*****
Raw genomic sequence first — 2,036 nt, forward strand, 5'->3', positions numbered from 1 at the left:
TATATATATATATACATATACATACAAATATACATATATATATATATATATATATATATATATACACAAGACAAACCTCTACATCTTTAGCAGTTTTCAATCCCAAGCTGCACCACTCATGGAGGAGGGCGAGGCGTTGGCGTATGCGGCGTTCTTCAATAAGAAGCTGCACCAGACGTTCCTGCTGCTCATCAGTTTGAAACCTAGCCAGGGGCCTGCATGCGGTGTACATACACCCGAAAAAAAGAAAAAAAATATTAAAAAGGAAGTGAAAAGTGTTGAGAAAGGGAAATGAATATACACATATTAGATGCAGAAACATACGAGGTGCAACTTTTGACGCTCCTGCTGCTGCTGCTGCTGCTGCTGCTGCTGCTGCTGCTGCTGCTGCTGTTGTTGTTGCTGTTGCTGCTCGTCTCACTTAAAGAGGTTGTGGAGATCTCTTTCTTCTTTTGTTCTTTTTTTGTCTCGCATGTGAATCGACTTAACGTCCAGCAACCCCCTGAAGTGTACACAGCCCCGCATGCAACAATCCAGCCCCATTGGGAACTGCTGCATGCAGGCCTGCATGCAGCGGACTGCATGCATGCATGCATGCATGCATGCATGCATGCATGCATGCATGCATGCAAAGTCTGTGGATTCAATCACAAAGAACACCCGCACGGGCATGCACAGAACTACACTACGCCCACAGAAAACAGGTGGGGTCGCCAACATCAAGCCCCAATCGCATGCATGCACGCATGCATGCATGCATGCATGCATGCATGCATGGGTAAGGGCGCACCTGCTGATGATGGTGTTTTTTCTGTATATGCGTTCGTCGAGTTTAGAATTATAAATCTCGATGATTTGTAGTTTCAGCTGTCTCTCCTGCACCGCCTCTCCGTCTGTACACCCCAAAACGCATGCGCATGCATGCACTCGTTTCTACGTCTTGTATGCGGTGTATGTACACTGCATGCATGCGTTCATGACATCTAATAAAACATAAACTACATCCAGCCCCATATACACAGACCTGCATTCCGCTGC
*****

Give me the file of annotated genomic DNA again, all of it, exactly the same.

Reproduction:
Raw genomic sequence first — 2,036 nt, forward strand, 5'->3', positions numbered from 1 at the left:
TATATATATATATACATATACATACAAATATACATATATATATATATATATATATATATATATACACAAGACAAACCTCTACATCTTTAGCAGTTTTCAATCCCAAGCTGCACCACTCATGGAGGAGGGCGAGGCGTTGGCGTATGCGGCGTTCTTCAATAAGAAGCTGCACCAGACGTTCCTGCTGCTCATCAGTTTGAAACCTAGCCAGGGGCCTGCATGCGGTGTACATACACCCGAAAAAAAGAAAAAAAATATTAAAAAGGAAGTGAAAAGTGTTGAGAAAGGGAAATGAATATACACATATTAGATGCAGAAACATACGAGGTGCAACTTTTGACGCTCCTGCTGCTGCTGCTGCTGCTGCTGCTGCTGCTGCTGCTGCTGCTGCTGTTGTTGTTGCTGTTGCTGCTCGTCTCACTTAAAGAGGTTGTGGAGATCTCTTTCTTCTTTTGTTCTTTTTTTGTCTCGCATGTGAATCGACTTAACGTCCAGCAACCCCCTGAAGTGTACACAGCCCCGCATGCAACAATCCAGCCCCATTGGGAACTGCTGCATGCAGGCCTGCATGCAGCGGACTGCATGCATGCATGCATGCATGCATGCATGCATGCATGCATGCATGCATGCAAAGTCTGTGGATTCAATCACAAAGAACACCCGCACGGGCATGCACAGAACTACACTACGCCCACAGAAAACAGGTGGGGTCGCCAACATCAAGCCCCAATCGCATGCATGCACGCATGCATGCATGCATGCATGCATGCATGCATGGGTAAGGGCGCACCTGCTGATGATGGTGTTTTTTCTGTATATGCGTTCGTCGAGTTTAGAATTATAAATCTCGATGATTTGTAGTTTCAGCTGTCTCTCCTGCACCGCCTCTCCGTCTGTACACCCCAAAACGCATGCGCATGCATGCACTCGTTTCTACGTCTTGTATGCGGTGTATGTACACTGCATGCATGCGTTCATGACATCTAATAAAACATAAACTACATCCAGCCCCATATACACAGACCTGCATTCCGCTGC